This post is for an original pair of Sound Lab A3 Electrostatic loudspeakers with built in step up transformers. These were professionally rebuilt by Sound Lab some 6 years ago at a cost of $3k and they play perfectly. They flew a tech in to do the work instead of shipping them. These speakers are large and 145 lbs each, they would have to ship freight or be picked up in person. The consignee is also going to be delivering blk covers for them to change the color if needed. Have not seen them yet. Offered for $3000 plus ship or free local pickup. We would meet halfway up to 300 miles for a small fee.
Below is a portion of a review from 1986 done by Stereophile magazine. .
The Sound-Lab electrostatic loudspeakers are
legendary. Many serious audiophiles have heard of them, and rumors of
their existence abound in audio circles, Sound-Lab loudspeakers are sufficiently hard to find
Roger West is the designer of,
and the president of the company which manufactures the Sound-Lab
His company has been making loudspeaker
systems for many years, Sound-Lab maintains an extraordinarily
low profile. It has never advertised anywhere, almost never submitted
products for review to magazines, nor has it exhibited at
CES for quite some time now (though their speakers were being used by
both Rowland Research and Klyne Audio Arts at the 1986 Summer CES in
Chicago). As a result, probably only a few thousand people have even
heard of the company, let alone heard its loudspeakers.
A-3. It is a full-range push-pull electrostatic with a curved
(semi-cylindrical) diaphragm. Unlike another curved-panel electrostatic,
the similarly-sized (and $900-lower-priced) Martin Logan Monolith, whose
low end crosses over to a 12" cone woofer at 100Hz, the Sound-Lab A-3
is a true full-range electrostatic, spanning the entire audio band down
to a claimed 32Hz without the use of a dynamic woofer. Also unlike the
Monolith, the A-3's diaphragm is not freely suspended between its four
edges to produce a continuous curved surface.
Instead, it consists of a
number of small, vertically rectangular flat panels, arranged in a
90-degree arc. Each panel measures about 4" wide, and they vary in
height from 2.5" to 7". The varying vertical dimension, and varying
tensions on the Mylar film diaphragm, cause each radiating panel to
resonate at a different frequency; careful choice of those resonant
frequencies produces a controlled rise in overall response at low
frequencies, which precisely (in theory, at least) compensates for the
LF rolloff that normally occurs in a dipole system of this size.
The A-3 is large
enough to impress, but, with its nicely patina'd walnut trim (with
mirror-imaged grain patterns for the skirt strip at the bottom front of
each speaker) and curved, horizontally ribbed black grille cloth, too
attractive to offend or intimidate. Each speaker weighs 145 lbs, but are mounted on 5 castors so the speakers are easy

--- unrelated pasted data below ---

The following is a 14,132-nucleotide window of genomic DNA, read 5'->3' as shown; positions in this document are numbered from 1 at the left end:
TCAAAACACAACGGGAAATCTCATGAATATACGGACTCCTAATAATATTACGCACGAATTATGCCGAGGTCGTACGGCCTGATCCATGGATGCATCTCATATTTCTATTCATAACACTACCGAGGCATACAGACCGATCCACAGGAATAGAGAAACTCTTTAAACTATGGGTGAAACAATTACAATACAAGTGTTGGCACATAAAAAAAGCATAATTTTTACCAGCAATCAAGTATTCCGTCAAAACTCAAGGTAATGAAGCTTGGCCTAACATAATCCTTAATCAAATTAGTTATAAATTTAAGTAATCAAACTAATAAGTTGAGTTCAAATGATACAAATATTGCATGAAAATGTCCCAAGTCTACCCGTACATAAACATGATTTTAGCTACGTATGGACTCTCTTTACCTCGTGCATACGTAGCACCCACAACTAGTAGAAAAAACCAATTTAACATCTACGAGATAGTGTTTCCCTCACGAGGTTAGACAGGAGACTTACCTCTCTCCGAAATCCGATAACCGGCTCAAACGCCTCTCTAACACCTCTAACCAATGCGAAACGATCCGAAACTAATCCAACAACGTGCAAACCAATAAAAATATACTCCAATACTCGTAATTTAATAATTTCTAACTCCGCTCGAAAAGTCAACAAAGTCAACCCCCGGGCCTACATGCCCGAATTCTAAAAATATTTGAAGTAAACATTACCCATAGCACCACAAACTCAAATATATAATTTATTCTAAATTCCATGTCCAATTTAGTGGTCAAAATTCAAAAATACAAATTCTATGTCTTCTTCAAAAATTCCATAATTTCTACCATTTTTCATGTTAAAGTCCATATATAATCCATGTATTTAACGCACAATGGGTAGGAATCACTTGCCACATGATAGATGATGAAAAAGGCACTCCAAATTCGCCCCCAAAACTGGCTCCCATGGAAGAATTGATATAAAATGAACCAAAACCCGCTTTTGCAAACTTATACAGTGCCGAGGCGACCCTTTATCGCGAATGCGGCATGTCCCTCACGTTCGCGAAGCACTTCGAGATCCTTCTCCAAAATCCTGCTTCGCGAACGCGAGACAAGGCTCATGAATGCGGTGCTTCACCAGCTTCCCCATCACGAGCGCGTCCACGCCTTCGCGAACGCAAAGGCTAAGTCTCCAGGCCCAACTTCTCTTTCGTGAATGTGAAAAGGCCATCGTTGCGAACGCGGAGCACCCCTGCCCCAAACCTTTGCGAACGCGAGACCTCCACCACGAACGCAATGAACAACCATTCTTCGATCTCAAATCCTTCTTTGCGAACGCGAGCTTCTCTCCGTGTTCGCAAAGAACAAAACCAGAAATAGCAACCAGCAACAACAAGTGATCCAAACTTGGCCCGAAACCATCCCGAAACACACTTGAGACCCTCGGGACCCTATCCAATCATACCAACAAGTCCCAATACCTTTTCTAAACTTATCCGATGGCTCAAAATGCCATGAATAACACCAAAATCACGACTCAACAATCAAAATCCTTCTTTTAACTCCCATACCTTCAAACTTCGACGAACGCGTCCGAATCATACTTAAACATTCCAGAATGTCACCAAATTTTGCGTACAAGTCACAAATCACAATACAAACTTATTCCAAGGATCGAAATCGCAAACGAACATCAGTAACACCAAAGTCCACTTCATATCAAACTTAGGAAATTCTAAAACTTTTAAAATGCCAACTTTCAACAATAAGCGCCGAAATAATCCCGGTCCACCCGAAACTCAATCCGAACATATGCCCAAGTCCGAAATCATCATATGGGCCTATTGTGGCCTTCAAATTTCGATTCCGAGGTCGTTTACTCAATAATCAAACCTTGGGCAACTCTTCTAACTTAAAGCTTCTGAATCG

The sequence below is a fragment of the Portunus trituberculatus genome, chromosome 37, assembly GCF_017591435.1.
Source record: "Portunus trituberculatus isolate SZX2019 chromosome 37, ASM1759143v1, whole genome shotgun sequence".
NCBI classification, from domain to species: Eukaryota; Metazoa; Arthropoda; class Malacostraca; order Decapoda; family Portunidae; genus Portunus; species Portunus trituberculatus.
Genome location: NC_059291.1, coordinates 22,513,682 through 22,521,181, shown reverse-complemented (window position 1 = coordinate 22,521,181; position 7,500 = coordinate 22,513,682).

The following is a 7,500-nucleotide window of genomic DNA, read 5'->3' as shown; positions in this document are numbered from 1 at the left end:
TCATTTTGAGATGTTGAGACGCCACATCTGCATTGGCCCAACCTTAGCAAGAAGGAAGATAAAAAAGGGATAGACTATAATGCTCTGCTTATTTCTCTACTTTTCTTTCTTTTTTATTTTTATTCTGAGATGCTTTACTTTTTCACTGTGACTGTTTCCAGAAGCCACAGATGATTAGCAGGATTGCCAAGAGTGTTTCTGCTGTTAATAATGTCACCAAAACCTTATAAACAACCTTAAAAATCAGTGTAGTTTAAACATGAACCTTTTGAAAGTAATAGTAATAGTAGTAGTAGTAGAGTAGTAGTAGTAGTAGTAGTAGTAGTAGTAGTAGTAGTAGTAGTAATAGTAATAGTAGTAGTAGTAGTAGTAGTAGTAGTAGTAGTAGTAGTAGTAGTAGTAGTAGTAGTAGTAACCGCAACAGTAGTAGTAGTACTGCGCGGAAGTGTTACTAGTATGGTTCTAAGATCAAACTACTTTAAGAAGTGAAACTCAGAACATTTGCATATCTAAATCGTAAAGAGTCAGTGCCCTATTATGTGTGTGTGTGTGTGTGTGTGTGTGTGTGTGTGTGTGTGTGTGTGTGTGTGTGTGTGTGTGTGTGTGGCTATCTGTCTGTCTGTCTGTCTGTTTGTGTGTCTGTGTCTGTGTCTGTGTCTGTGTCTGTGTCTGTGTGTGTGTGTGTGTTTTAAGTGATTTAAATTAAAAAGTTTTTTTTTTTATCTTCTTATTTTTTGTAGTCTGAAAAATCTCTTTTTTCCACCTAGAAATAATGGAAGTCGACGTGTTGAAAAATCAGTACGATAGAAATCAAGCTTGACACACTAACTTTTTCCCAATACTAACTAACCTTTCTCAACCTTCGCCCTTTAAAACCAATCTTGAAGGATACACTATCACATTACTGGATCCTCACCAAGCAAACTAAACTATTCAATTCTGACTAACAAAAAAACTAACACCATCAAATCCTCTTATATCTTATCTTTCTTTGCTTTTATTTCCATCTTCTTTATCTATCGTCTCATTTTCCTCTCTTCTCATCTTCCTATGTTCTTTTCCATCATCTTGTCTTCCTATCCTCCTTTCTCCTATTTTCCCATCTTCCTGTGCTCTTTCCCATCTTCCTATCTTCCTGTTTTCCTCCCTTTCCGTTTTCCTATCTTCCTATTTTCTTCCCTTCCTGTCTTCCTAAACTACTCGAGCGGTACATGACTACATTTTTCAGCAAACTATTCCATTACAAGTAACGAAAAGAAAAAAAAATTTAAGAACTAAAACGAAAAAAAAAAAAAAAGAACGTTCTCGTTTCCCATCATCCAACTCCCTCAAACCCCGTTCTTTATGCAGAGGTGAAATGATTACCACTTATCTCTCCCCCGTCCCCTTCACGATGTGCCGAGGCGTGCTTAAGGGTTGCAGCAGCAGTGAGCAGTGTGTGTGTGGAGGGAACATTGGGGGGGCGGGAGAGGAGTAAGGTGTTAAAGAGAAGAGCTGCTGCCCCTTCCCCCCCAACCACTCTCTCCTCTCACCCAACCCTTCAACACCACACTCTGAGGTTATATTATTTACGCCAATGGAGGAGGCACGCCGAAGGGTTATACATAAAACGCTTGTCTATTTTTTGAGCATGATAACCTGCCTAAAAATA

to move to tweak locations and orientation.
The Sound-Lab A-3 is rated at 88dB sensitivity (1W at 400Hz input, 1m
from the speaker). Assuming the manufacturer's 6-ohm impedance figure to be correct
for midrange frequencies, 2.45 volts of input would be equivalent to 1
watt of power. If you fed one speaker with a 400Hz 1/3-octave warble tone at
that level, and measure the output at 1m from the grille with a General
Radio 1565-A SPL meter (tripod-mounted, 70 degrees incident angle, 40"
height, C-weighted, Fast). our reading was 76dB, 12dB below the rated
efficiency figure! Thus, the 100W minimum recommended power is by no
means an overstatement.
Imaging from the A-3s is spectacular! With a
mono source, the "image" remains tightly bunched between the speakers,
with no perceptible wander either with changes of pitch or lateral
changes of listening position, and this translates into almost
incredible image specificity and stability from stereo sources.
The A-3s are the most perfect embodiment to
date of an ideal loudspeaker system. Never in my life have I lived with a
speaker that has brought, and continues to bring, as much pleasure,
excitement, and satisfaction. In short, I am madly, passionately in love
with their sound,
Revised shipping policy as of September 20, 2017.
Due to items lost or damaged in shipping, any item over $50.00 in
cost will require delivery confirmation and insurance for the sale
amount. It is unfortunate that this is necessary but experience has
proven it is well worth the small extra cost. We apologize for this, but
it is for the good of all involved.
All listings are plus shipping unless noted. 7.00% sales tax added
to all In-state destinations. This unit is guaranteed to be in "as
described" working condition (unless otherwise noted) upon arrival and
has a 60 day limited warranty, baring any abuse. 15% restocking fee on
all returns unless defective or "not as described"
We ship internationally on smaller items . Domestic packages are
shipped via Fed Ex. All international shipping quotes will include
insurance and delivery confirmation. Shipping charges reflect actual
cost of shipping, plus a nominal fee for packaging materials.
International shipments to countries that do not allow insurance,
buyer assumes FULL RESPONSIBILITY for the safe shipment of their
packages. Sound Ideas cannot provide refunds or compensation for
packages shipped without shipping insurance. All shipping quotes for
packages shipped includes insurance.
Any item may be returned within 15 days for a full refund of the
purchase price, not including shipping, unless otherwise stated in the
ad. It must arrive back at our store in the same condition as
sent. 15% restocking fee on new items that were opened.
International purchases need to be returned with incoming custom's
duty prepaid, if any. Any postage or import duty that is due upon
arrival will be deducted from the refund. 15% restocking fee also on all
returns unless defective or "not as described."
Thank-you for your time and interest!